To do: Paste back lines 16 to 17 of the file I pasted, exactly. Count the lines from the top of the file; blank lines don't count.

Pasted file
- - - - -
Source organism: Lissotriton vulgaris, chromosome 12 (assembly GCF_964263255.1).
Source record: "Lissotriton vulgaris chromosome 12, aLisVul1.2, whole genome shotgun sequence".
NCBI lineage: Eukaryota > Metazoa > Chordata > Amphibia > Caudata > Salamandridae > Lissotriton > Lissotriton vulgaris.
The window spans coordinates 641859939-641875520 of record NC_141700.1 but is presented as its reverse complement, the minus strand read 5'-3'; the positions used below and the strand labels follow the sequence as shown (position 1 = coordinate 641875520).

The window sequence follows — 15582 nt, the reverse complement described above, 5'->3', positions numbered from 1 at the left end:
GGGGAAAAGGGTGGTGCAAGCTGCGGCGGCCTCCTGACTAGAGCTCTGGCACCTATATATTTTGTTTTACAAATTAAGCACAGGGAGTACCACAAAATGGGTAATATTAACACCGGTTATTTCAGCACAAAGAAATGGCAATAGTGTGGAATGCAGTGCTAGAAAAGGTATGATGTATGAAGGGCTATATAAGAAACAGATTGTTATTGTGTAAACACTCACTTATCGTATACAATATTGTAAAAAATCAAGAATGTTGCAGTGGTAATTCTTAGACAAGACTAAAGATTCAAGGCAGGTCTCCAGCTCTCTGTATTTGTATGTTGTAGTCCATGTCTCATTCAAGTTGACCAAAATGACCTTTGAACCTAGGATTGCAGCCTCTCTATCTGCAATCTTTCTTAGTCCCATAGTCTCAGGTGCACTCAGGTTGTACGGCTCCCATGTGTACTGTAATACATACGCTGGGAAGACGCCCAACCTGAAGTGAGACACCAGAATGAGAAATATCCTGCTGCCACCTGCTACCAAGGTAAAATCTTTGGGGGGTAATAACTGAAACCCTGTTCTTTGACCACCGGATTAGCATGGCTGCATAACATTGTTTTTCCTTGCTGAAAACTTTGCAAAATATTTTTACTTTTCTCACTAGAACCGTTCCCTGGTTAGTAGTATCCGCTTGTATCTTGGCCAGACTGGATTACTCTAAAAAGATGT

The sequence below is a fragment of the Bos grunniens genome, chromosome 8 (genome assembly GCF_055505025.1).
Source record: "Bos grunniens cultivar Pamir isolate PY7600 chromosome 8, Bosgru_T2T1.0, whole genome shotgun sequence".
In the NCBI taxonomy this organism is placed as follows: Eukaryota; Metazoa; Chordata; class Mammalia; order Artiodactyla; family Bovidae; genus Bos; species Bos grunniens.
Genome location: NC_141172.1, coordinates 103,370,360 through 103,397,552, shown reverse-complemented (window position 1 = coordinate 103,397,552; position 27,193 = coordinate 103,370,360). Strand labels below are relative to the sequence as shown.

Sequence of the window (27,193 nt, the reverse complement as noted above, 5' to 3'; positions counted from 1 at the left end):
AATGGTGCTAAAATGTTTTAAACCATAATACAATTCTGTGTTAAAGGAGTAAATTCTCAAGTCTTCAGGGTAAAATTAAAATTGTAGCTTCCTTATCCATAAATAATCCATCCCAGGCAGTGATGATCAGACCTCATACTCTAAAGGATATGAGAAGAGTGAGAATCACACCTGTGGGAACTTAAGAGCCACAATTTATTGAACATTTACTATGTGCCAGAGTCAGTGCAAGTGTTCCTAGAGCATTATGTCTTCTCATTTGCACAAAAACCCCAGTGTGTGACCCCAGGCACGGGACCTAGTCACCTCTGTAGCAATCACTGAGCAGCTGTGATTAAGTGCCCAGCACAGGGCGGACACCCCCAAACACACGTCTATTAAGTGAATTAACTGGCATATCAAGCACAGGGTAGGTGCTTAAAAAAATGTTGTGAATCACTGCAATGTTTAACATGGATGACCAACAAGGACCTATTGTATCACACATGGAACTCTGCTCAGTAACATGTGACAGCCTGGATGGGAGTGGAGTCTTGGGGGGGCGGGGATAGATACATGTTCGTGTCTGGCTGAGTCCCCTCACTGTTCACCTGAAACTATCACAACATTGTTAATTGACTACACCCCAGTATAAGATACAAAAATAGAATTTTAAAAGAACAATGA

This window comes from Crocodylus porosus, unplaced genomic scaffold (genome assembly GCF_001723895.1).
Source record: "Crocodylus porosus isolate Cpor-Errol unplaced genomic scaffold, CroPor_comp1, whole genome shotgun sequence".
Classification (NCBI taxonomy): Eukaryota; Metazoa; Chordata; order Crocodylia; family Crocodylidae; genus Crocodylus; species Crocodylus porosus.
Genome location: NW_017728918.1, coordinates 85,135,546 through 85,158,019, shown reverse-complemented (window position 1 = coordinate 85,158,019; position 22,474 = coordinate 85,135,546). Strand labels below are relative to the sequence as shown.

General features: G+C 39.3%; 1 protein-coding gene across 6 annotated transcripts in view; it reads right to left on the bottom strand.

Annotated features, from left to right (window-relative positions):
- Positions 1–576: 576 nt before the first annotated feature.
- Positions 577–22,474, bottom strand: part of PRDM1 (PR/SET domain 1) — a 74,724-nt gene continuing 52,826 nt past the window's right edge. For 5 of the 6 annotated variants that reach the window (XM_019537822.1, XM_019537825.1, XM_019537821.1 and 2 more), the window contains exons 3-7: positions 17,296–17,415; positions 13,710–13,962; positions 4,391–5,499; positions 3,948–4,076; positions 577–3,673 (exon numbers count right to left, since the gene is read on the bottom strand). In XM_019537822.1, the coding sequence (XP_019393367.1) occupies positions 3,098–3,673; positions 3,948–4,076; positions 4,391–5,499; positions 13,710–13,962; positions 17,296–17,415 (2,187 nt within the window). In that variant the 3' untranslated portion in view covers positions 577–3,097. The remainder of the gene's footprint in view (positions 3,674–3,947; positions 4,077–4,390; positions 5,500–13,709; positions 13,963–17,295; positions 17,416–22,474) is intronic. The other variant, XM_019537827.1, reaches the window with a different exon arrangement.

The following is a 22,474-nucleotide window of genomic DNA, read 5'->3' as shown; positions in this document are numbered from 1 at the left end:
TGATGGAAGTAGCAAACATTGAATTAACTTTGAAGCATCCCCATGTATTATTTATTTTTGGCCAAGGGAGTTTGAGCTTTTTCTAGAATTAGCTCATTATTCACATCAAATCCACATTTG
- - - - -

Genome location: NW_017728918.1, coordinates 85,135,546 through 85,158,019, shown reverse-complemented (window position 1 = coordinate 85,158,019; position 22,474 = coordinate 85,135,546). Strand labels below are relative to the sequence as shown.

General features: G+C 39.3%; 1 protein-coding gene across 6 annotated transcripts in view; it reads right to left on the bottom strand.